Brenda Nicole Moorer, Hailey Kilgore, Lodric D. Collins, Tituss Burgess, Skye Dakota Turner, Audra McDonald, director Liesl Tommy, Marlon Wayans and Jennifer Hudson (L-R) attend the Los Angeles premiere of "Respect" (Photo Credit: Eric Charbonneau).
In fact, most of the co-stars, especially Marlon Wayans, deliver stellar performances in the great biopic, “Respect.”
However, the pandemic messed up the timing of “Respect.”
As a result, the Cynthia Erivo-led National Geographic miniseries “Genius: Aretha” did a more effective job of telling Franklin’s story simply because a miniseries, obviously, has more time to fully develop and fill in the gaps in a way in which a theatrical movie cannot because of time constraints.
Unfortunately, the comparison to “Genius: Aretha” will cause the viewers of the miniseries to be overly critical of “Respect.”
But the biopic “Respect” is so great, thanks to Wayans and Hudson, that you must respect it.
And viewers should expect award nominations galore for “Respect.”
Franklin, the singer and civil rights activist, needs no introduction.
Everyone breathing knows that God blessed her with one of the greatest singing voices of all time.
Furthermore, many people know how Franklin used her voice to support activists like Martin Luther King, Jr. and Angela Davis.
But when entertainers blow up, many fans only see the result and not the struggle they went through in order to reach the pinnacle of success.
Therefore, many people believe that gifted people wake up one day, snap their fingers and superstardom follows.
But “Respect” shows the struggle that Franklin had to go through, releasing nine albums on Columbia Records without a hit.
Nowadays, a record label would probably not give a young artist that many chances to score a hit.
But with Franklin’s unmistakable talent, she did not find it hard to find a new record label after Columbia dropped her.
After initial failure, Franklin joined Atlantic Records determined to record the type of music she wanted to record.
Many creatives will tell you that their career did not take off until they stopped listening to those in their circle and simply did things their own way.
When artists begin to be true to themselves and tell the type of stories that they want to tell, they often experience the success that eluded them in the past.
Thankfully for Franklin, that is what happened when she teamed up with some musicians from Muscle Shoals, Ala. and began recording hits like “I Never Loved a Man (The Way I Love You),” “Respect,” “Think,” “Do Right Woman, Do Right Man,” and “(You Make Me Feel Like) A Natural Woman.”
But despite the success, trouble is never too far behind for anyone, even those as talented as Franklin.
Bad relationships, demons such as alcohol and a turbulent relationship with her family threatens to destroy all her success in “Respect” if the young queen does not learn how to respect herself and those who care the most about her.
“Respect” will dazzle fans and non-fans (if any exist) of Franklin.
Hudson has always been the perfect actress to play the “Queen of Soul” since she dazzled as Effie in “Dreamgirls.”
The former “American Idol” contestant has the look, the voice and the acting chops to pull off the role of her career.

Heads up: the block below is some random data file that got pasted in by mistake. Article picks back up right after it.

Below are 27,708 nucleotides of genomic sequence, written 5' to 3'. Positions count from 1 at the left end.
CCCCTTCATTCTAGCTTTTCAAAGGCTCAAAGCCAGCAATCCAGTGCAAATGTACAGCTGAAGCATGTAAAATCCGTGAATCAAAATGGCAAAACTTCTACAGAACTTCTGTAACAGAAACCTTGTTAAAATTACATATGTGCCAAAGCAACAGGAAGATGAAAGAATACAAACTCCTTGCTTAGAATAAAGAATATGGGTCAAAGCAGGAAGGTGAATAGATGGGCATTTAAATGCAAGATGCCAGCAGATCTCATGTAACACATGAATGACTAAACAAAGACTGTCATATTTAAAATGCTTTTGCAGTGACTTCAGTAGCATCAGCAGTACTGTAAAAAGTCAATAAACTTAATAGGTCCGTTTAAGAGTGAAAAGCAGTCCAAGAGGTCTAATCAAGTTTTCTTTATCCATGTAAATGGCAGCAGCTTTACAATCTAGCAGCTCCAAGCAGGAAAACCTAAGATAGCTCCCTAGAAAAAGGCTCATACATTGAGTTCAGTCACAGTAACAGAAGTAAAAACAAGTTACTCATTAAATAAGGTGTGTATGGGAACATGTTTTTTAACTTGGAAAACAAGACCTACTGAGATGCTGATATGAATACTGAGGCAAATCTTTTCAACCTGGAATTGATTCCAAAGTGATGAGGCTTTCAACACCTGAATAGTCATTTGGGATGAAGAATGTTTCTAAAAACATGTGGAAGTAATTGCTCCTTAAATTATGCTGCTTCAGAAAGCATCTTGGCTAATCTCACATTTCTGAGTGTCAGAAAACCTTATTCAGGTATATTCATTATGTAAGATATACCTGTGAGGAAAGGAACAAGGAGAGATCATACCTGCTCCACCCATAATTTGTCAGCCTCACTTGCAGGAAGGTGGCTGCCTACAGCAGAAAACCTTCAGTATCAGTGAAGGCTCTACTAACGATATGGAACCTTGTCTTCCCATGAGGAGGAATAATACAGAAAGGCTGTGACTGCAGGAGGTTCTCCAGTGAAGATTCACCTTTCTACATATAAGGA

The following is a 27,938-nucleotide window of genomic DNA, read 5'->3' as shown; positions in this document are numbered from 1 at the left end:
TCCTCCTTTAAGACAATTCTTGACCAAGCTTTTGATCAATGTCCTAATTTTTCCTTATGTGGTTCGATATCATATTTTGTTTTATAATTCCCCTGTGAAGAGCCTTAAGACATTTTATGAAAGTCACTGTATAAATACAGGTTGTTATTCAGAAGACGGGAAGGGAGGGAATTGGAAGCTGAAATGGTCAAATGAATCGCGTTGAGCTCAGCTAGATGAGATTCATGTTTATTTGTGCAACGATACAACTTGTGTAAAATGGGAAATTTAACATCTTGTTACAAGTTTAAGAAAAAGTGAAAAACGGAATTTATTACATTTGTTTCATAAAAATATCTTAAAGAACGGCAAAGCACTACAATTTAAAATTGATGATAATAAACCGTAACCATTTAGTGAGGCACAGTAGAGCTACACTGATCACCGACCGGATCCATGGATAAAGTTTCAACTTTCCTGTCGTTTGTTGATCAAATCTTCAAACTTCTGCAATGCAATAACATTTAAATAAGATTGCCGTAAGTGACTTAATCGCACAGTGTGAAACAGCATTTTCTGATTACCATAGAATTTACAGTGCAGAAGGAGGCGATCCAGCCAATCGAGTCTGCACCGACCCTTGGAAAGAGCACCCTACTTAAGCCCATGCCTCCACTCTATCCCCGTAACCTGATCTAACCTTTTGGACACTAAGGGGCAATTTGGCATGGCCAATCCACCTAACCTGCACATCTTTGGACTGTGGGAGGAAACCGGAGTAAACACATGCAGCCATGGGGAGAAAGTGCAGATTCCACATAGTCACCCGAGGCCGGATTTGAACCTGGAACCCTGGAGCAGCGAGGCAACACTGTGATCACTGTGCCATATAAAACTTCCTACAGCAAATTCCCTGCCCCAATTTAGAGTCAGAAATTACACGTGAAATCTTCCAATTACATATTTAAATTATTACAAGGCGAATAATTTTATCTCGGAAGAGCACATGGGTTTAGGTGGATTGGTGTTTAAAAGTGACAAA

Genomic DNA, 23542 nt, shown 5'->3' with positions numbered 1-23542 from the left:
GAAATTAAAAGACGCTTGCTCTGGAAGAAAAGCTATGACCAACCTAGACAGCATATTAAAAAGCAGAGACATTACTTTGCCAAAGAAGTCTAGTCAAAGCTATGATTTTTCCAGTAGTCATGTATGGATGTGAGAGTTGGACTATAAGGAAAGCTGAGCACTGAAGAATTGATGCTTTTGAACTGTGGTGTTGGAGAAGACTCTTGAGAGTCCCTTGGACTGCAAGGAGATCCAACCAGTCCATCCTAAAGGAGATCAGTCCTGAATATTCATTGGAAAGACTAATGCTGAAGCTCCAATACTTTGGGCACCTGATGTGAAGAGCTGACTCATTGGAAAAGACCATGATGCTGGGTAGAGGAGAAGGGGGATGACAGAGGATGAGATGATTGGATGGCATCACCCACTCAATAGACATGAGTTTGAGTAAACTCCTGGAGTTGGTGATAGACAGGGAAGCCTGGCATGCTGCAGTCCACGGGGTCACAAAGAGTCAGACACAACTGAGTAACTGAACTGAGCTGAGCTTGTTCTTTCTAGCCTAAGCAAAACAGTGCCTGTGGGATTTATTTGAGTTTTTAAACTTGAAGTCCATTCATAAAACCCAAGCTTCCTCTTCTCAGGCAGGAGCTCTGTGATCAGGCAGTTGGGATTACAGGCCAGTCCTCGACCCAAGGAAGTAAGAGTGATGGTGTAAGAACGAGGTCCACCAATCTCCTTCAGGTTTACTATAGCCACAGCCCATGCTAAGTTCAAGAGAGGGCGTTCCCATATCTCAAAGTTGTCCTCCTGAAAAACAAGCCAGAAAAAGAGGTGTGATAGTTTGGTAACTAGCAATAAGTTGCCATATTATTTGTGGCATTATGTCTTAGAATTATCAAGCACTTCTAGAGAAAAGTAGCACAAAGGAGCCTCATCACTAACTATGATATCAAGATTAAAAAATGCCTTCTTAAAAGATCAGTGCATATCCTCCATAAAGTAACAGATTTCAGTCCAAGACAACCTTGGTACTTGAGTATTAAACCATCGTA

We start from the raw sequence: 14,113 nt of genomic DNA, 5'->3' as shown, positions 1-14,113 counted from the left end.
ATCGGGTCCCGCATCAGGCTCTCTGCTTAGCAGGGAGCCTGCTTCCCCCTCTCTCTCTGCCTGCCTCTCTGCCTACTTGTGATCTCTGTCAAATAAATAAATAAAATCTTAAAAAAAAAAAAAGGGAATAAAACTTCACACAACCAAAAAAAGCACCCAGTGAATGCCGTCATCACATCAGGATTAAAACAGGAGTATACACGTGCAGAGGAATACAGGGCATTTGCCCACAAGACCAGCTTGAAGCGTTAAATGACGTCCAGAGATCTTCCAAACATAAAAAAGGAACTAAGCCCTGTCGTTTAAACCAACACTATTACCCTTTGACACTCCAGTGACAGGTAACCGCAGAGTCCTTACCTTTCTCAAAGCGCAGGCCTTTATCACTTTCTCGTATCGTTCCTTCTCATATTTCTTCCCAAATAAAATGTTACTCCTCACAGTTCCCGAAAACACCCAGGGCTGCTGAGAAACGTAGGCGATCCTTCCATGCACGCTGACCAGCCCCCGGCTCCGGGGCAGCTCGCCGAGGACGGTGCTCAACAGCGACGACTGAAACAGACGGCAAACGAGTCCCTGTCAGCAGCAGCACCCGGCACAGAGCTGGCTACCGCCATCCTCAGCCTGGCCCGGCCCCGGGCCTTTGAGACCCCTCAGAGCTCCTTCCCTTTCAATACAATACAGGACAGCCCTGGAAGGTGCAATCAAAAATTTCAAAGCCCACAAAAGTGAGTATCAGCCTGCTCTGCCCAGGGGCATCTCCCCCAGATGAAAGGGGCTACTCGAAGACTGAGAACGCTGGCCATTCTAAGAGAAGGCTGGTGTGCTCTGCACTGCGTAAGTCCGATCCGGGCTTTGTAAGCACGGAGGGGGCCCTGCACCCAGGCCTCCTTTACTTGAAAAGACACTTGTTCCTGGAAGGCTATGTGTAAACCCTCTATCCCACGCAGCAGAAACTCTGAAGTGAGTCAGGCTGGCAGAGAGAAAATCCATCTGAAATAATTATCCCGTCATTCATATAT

Hudson herself said that she had to portray Franklin in her most uncertain points in life, not the confident “Queen of Soul” that she eventually became.
She had to portray Franklin as she constructed songs from scratch, not just belt out the classics as we know them in finished form.
Furthermore, Hudson had to portray Franklin before she was confident in who she was as a person.
That vulnerability will truly connect with moviegoers because it humanizes someone that people often put on a pedestal.
Additionally, “Respect” showcases the acting range of Wayans, known more for his silly sitcom roles and successful standup comedy shows.
Moviegoers will hate Wayans after his brutal performance as Franklin’s husband/manager, Ted White.
The sign of a great performances is when moviegoers forget how likable a person is in real life and begin to despise the character they play.
More importantly, “Respect” boasts of the greatness known as Forest Whitaker.
Greatness does not need any further explanation, and Whitaker exemplifies greatness in all his roles.
Unfortunately, “Respect” did make one casting mistake.
Tituss Burgess is not convincing in his portrayal of Reverend Dr. James Cleveland.
His performance is too timid to be convincing as the powerful Cleveland.
Omar Dorsey’s performance as Cleveland in “Genius: Aretha” is the performance that stands out among the two.
Furthermore, because of time constraints, “Respect” could not go into too much detail about Franklin being molested as a child.
Also, with more time “Respect” could have gone into detail about the philandering ways of Franklin’s father C.L. (Whitaker), and allegations of child molestation against him.
But the actors had big shoes to fill portraying iconic figures in history, and they did a fabulous job when put into context.
Look out for portrayals of Dinah Washington by Mary J. Blige, Martin Luther King Jr. by Gilbert Glenn Brown (“The Young and the Restless”) and Smokey Robinson by Lodric D. Collins (“Tyler Perry’s The Oval”).
But “Respect” is still a what could have been and not because there is much wrong with the biopic.
But if “Respect” had dropped before “Genius: Aretha,” genius would not even have been strong enough of a word to describe Hudson and Wayans’ performances.
Therefore, stellar it is.